Mathematical models could boost CIMMYT’s impact on Mexico, a leading scientist in the United States said last month. Carlos Castillo-Chavez, a Mexican-born scientist and professor at Arizona State University, visited El Batán from 21 to 23 August to meet with the staff of the MasAgro program and the Biometrics and Statistics Unit. His trip focused on learning about and giving input on CIMMYT programs as well as seeking opportunities for collaboration with ASU.
Castillo-Chavez is part of U.S. President Barack Obama’s Committee on the National Medal of Science, whose members help select medal candidates from among top U.S. scientists. Castillo-Chavez grew up in Mexico City with interests in theater and literature but thought he would be more successful pursuing math. He moved to the United States in 1974 and worked odd jobs before starting college in Wisconsin and later earning a PhD in mathematics from the University of Wisconsin- Madison. He first visited CIMMYT about two decades ago and was the PhD adviser at Cornell University for Carlos Hernández, the head of CIMMYT’s Biometrics and Statistics Unit. Castillo-Chavez’s research focuses on the intersection between math, natural sciences, and social sciences. He studies disease evolution and social landscapes, including tuberculosis and SARS, the role of mass transit systems in the spread of influenza in Mexico, and “social diseases” such as drinking and drug use. Castillo- Chavez founded the Mathematical, Computational and Modeling Sciences Center at ASU and has received various awards at the national level for his research, teaching, and mentorship of minority students.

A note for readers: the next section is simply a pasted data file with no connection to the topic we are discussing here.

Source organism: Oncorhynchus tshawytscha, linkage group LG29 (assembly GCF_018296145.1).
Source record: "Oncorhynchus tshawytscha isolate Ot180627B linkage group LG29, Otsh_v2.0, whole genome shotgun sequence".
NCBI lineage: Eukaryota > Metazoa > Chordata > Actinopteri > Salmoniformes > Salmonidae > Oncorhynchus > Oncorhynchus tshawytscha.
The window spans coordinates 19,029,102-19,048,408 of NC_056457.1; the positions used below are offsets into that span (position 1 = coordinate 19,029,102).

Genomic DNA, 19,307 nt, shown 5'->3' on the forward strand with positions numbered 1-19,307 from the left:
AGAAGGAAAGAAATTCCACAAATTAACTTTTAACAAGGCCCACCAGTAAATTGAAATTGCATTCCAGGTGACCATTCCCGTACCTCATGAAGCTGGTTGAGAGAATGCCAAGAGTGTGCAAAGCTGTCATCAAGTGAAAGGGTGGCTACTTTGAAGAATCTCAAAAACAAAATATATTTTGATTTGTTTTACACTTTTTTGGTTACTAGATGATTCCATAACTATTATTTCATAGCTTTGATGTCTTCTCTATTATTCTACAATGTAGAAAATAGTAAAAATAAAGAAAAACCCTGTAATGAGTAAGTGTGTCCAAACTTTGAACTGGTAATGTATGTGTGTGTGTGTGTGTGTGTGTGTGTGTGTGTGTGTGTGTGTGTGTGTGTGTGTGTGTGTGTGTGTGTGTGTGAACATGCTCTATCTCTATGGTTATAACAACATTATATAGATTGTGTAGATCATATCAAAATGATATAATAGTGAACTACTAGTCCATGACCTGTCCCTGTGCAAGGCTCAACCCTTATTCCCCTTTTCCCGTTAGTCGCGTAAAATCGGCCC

Bringing research to the people it could benefit is often a complicated and political process, Castillo- Chavez said. Scientists have the responsibility to communicate their research to the public, but policymakers set the course for “trendy” research topics. It’s an issue that needs to change, he said. And it could change with more interdisciplinary programs that have direct ties to and benefits for society. “Most problems of interest to Mexico don’t always apply to what’s current or hot in international academia,” Castillo- Chavez said. “There is no reason why Mexico should not have its own research agenda that may or may not intersect with the U.S.” He said during the visit that his research on contagion and how information spreads applies to the work CIMMYT is doing. Mathematical models can be used to study and increase the impact CIMMYT’s research has on Mexico by assessing the culture and identifying obstacles, he said. By communicating the research to enough people, “a culture change takes place where farmers and politicians are in constant communication to implement CIMMYT research,” Castillo- Chavez said. ASU and CIMMYT’s Biometrics and Statistics Unit could collaborate on this research by mentoring and training young people who would work closely with both institutions, he said, adding that he’s interested in exploring those possibilities.
During his visit, Castillo-Chavez learned MasAgro is an example of a project that targets a local population, he said. But the challenge with all advancements is finding the right leaders to put them into place. “It’s clear the research could generate dramatic improvements if implemented,” he said. “Nationally, we would see incredible advances in sustainable agriculture.”